This is How the EU Works!

I have to admit to being bowled over by the legacy media “reaction” to the vote on mandatory ‘voluntary’ refugee quotas for the EU Member States that participate in the Common European Asylum System (CEAS)*. The semi-literate Guardian piece is parochially concerned with what it describes as Britain’s “refusal” to participate in the programme. The BBC’s ‘Europe’ correspondent reports the following:

Criticism is already ringing out from countries that voted against the relocation scheme, but under EU law they are now obliged to take part. It is highly unusual – unprecedented, really – for a majority vote to be used in a situation like this, which involves basic issues of national sovereignty.

But the European Commission says it is determined to enforce what was agreed. What’s not yet clear is what will happen if any country simply refuses to comply – and that has certainly been the suggestion from some capitals.

Will financial sanctions be sufficient? It is another sign that this crisis is testing European unity like no other.

This betrays a stunning level of ignorance. The proposal was agreed by Qualified Majority Voting (QMV) in the Council of Ministers. This is the essence of supranational (“above the nation”) treaty governance. The vetoes that heretofore existed have been progressively removed (over the course of many, many years) from the Member States—the few remaining vetoes that the Member States had preserved until recently fell in November 2014 as per the provisions specificed in the Treaty of Lisbon.

This process of engrenage and the supranational governance it empowers is what grants EU institutions the authority to override the democratic nation-states that consent to become (and remain) EU Member States. It is supranationalism that provides the impetus for ever deeper integration; ever more power for the Commission—and the other EU institutions—and the consequent diminution of power among the governments of the Member States, let alone the Parliaments of the Member States, to say nothing of the people who vote in those countries’ ‘democratic’ elections. What did these politicians think that they were signing their countries up to?

The smaller EU member nations are particularly badly served due to the “weighting” that is applied to the EU system of QMV in the Council of Ministers and the European Council, based, as it is, upon the size of the voting country’s population as a proportion of the Union as a whole. In short, it is no good bleating about it now, crying that the EU “forced through” these measures, as Open Europe asserts. This is precisely what the democratic governments agreed to when they signed the treaty that gave their assent to those three, seemingly very innocent words, “ever closer union”.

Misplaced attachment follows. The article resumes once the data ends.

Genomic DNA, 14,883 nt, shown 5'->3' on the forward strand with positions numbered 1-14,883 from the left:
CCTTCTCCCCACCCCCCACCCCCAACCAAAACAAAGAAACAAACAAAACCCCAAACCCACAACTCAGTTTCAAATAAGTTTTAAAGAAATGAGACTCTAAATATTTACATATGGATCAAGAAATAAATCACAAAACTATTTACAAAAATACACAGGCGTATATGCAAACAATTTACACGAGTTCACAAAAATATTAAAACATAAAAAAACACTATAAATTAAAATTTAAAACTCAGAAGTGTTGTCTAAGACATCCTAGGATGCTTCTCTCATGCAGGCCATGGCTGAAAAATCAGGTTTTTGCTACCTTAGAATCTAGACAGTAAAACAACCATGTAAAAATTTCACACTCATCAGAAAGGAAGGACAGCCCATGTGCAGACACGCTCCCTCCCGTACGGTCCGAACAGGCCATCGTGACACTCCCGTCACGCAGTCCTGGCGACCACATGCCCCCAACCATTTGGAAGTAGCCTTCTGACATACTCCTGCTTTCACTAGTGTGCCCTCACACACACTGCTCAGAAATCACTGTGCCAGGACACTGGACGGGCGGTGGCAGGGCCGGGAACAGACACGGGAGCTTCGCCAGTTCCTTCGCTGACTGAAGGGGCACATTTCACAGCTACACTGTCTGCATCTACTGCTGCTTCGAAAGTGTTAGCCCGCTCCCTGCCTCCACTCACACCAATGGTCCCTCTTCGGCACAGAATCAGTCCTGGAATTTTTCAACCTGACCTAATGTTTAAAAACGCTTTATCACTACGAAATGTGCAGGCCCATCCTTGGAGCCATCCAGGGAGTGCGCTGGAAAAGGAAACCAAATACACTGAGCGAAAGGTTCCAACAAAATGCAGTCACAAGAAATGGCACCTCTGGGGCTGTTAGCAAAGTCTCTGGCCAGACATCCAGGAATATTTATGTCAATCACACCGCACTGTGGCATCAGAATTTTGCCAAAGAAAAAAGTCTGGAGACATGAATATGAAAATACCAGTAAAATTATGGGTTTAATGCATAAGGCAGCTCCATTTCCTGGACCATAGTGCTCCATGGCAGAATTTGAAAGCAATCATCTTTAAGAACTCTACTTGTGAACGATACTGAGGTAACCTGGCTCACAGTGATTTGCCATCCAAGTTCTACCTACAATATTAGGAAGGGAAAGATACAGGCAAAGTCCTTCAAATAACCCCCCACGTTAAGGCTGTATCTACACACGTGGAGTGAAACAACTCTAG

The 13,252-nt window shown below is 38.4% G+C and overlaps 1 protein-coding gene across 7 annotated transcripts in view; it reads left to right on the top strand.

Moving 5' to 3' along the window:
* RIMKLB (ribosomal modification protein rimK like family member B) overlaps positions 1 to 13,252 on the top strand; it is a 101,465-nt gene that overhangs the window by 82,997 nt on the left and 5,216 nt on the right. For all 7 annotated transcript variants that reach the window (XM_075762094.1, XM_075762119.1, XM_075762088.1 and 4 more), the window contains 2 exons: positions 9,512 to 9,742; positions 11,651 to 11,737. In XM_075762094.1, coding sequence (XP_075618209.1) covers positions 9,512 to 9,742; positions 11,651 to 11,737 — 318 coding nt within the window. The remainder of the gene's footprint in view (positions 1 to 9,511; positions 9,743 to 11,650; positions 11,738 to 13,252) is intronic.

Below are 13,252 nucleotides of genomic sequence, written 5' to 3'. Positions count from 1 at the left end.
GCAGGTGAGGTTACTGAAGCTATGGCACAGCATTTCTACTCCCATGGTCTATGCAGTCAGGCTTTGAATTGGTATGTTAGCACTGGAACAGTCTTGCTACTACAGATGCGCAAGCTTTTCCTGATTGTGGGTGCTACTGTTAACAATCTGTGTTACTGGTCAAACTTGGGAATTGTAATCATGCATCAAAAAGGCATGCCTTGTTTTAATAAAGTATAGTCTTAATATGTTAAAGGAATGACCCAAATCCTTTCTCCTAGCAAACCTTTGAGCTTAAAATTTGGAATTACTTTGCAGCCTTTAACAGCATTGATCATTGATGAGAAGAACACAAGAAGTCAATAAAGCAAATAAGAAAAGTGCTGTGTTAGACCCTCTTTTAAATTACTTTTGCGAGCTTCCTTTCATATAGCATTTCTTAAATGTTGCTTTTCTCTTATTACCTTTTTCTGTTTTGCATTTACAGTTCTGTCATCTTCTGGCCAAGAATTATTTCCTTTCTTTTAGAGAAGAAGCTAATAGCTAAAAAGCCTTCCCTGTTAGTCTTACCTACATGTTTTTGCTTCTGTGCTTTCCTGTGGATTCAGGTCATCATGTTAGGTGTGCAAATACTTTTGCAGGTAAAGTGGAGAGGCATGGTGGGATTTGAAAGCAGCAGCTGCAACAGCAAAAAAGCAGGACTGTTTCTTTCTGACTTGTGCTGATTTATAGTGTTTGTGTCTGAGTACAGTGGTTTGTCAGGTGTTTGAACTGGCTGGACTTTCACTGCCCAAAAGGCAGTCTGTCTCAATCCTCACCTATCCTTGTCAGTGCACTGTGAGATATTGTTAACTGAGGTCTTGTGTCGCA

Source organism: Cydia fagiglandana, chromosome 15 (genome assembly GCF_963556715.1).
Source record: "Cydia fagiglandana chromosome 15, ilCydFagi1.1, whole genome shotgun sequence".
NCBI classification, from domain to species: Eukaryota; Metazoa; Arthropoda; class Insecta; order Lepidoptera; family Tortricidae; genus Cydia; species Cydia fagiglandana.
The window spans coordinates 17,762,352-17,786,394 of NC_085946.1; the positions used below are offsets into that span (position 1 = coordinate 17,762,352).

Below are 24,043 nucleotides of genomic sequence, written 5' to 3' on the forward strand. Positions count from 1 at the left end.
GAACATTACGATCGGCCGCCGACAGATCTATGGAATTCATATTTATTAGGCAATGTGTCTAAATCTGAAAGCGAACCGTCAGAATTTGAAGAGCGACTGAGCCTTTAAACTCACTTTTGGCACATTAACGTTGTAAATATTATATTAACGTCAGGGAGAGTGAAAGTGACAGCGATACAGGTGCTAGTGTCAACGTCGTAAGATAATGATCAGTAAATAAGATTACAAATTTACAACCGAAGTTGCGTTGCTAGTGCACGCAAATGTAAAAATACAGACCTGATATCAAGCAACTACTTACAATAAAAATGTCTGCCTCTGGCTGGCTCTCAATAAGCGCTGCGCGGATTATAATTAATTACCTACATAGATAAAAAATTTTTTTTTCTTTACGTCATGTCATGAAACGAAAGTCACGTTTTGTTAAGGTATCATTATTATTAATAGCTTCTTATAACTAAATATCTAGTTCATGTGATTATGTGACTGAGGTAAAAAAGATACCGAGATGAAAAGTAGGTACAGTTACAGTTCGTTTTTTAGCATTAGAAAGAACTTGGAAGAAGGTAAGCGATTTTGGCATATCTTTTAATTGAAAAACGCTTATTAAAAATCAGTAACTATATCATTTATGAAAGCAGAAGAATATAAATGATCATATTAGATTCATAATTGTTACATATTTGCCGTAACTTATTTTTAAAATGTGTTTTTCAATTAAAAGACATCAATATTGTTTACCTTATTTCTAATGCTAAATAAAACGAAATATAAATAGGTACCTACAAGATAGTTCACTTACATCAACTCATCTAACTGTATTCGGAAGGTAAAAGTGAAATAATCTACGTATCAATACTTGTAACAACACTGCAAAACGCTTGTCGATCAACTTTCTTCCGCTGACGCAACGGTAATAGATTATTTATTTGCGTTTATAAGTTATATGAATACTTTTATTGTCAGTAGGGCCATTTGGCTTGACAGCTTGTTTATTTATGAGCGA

Supranational governance means national subordination, which is not the same as intergovernmental co-operation. The difference between the two is, in fact, vast.

If we are to rectify this sitution, we have to first recognise that the ‘migrant crisis’ was partly caused by the EU’s outdated asylum policy (See: here and here). We need to think seriously about how the 1951 Refugee Convention and the 1967 Protocol can be amended to address modern realities. Then, we need to fundamentally re-think how we approach this entire area of policy (See: here, here and here), which means breaking out of the petty, inward-looking, miserly attitude that has mired us in ‘little Europe’, to embrace innovative, future-oriented, global solutions to what is, undoubtedly, a global problem.

* Sidenote: Britain previously negotiated a derogation—together with Ireland and Denmark—to participate selectively in this area of policy. In other words, we have an opt-in. I do not expect Mr Cameron to use it. To give the Prime Minister credit, he has remained relatively steadfast, in the face of an unpleasant legacy media barrage and luvvie sob-fest demanding that ‘something/more’ be done. Rather than kow-tow to an extremely vocal but not necessarily representative lobby, Cameron has instead made the case that Britain currently spends more than any other EU member country on foreign aid (second only to the United States, globally), a large amount of which contributes towards funding the camps—in Turkey, Lebanon, Jordan and Iraqi Kurdistan—where these refugees are sheltered, as near as is practical to the homes to which they hope to return. Furthermore, insisting that Britain will only accept refugees who have applied for asylum through internationally recognised channels is only sensible).

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